Ridiculous Theater

Very much an influence to the stage show elements of punk, especially the glitter rock/trash rock scene, was the outrageous underground theater that John Vaccaro, Charles Ludlam, and Tony Ingrassia were doing in the late 60s and early 70s that became known as “ridiculous theater.” Although Ludlum’s work is still performed far more than Vaccaro’s, John Vaccaro is, in the opinion of many, more important to the movement. When people went to see a Charles Ludlum play they were going to see something funny – an irrelevant, slapstick drag show. Nothing was taken to an extent where it would deliberately embarrass the audience. Vaccaro on the other hand wanted to make his audiences very uncomfortable.

“John Vaccaro was way past that. Way, way past that. John Vaccaro was dangerous. John Vaccaro could be very embarrassing on many levels. He used thalidomide babies and Siamese triplets joined together at the asshole. One actor had this huge papier-mâché prop of a big cock coming out of his shorts, down to his knees. He also couldn’t control his bowel movements, so shit was dripping down his legs the whole time and everyone loved it. People loved that kind of visually confrontational theater. And John Vaccaro used tons of glitter, that was his trademark. Everyone wore glitter. The whole cast was always covered with glitter.”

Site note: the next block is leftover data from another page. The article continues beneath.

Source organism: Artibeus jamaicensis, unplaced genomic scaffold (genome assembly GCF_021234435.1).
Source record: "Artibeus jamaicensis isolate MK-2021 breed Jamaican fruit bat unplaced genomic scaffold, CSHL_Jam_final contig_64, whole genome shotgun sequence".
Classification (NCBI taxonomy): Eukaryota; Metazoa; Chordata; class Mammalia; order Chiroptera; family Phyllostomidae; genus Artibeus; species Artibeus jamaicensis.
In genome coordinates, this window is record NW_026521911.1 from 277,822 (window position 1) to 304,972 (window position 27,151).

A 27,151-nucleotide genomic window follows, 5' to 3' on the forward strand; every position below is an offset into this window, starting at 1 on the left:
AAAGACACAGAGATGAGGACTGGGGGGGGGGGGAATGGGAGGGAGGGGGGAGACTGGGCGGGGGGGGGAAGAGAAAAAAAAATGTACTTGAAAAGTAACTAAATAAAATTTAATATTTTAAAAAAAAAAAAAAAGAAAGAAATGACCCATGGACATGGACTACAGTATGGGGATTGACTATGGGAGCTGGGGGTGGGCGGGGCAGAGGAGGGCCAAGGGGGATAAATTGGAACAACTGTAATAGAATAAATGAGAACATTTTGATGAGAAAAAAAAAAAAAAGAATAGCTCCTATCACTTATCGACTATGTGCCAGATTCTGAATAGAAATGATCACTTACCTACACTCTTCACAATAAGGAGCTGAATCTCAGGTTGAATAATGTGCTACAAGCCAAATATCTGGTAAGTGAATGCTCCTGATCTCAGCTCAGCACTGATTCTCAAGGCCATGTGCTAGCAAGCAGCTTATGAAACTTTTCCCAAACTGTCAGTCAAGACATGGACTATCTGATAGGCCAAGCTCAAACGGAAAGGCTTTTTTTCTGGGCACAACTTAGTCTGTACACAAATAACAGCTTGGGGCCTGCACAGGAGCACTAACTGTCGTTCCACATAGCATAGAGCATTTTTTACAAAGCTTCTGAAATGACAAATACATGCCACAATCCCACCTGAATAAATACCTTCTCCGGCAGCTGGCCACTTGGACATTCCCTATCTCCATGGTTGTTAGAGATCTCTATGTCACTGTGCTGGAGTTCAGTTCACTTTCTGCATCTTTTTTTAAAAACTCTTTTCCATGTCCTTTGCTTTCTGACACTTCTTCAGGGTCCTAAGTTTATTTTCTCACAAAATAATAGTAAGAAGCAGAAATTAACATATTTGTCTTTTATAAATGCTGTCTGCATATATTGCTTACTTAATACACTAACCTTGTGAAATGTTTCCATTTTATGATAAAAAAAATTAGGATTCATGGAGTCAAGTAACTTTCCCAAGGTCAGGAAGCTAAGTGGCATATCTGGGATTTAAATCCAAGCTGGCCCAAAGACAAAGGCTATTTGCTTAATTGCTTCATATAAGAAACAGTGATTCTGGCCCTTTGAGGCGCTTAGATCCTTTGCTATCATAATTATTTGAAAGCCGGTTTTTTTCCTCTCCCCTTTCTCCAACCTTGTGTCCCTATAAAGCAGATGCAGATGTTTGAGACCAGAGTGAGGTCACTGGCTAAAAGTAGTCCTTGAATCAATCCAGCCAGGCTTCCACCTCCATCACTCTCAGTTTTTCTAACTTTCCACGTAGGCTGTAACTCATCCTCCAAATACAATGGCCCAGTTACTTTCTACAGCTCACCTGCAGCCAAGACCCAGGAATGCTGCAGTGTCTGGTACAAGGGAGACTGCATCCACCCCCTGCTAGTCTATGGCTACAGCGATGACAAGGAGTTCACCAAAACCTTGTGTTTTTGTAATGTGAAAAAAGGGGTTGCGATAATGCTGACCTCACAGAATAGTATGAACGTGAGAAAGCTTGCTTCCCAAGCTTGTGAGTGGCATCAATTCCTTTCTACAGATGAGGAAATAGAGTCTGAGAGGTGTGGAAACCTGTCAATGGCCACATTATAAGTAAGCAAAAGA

-Leee Black Childers

People had been using glitter for a long time, drag queens especially, but many conclude that the real idea of “glitter” started to take off after Vaccaro came back from a costume-shopping trip to China town with giant shopping bags of glitter in all colors. He encouraged the cast to use it as much as possible. Everyone’s faces were covered with glitter, they had glitter in their hair, actors play the Moon Reindeer in Heaven Grand in Amber Orbit had their entire bodies covered with green glitter. The entire stage would be covered in it and because everyone was constantly moving, dancing, bumping into eachother, and jumping off of things, there was glitter in the air, just floating around. And with the lights reflecting off of this scene, everything seemed constantly in motion with glitter.

Vaccaro used glitter as a symbol of the gaudiness of America. He saw the greats in the history of theater as always epitomizing a concept of “man versus himself.” As Vaccaro put it himself: “Fuck 'man.' I’ve given up on 'man.'” Instead he thought globally. His plays were about the world at large. And glitter was his demonstration of the world’s biggest problems. Of course it was also a pretty stage element but essentially it was Vaccaro’s way of suggesting the gaudiness of America and more explicitly the gaudiness of Times Square in the midst of all of the city’s various problems that most people would rather ignore, hoping they would go away.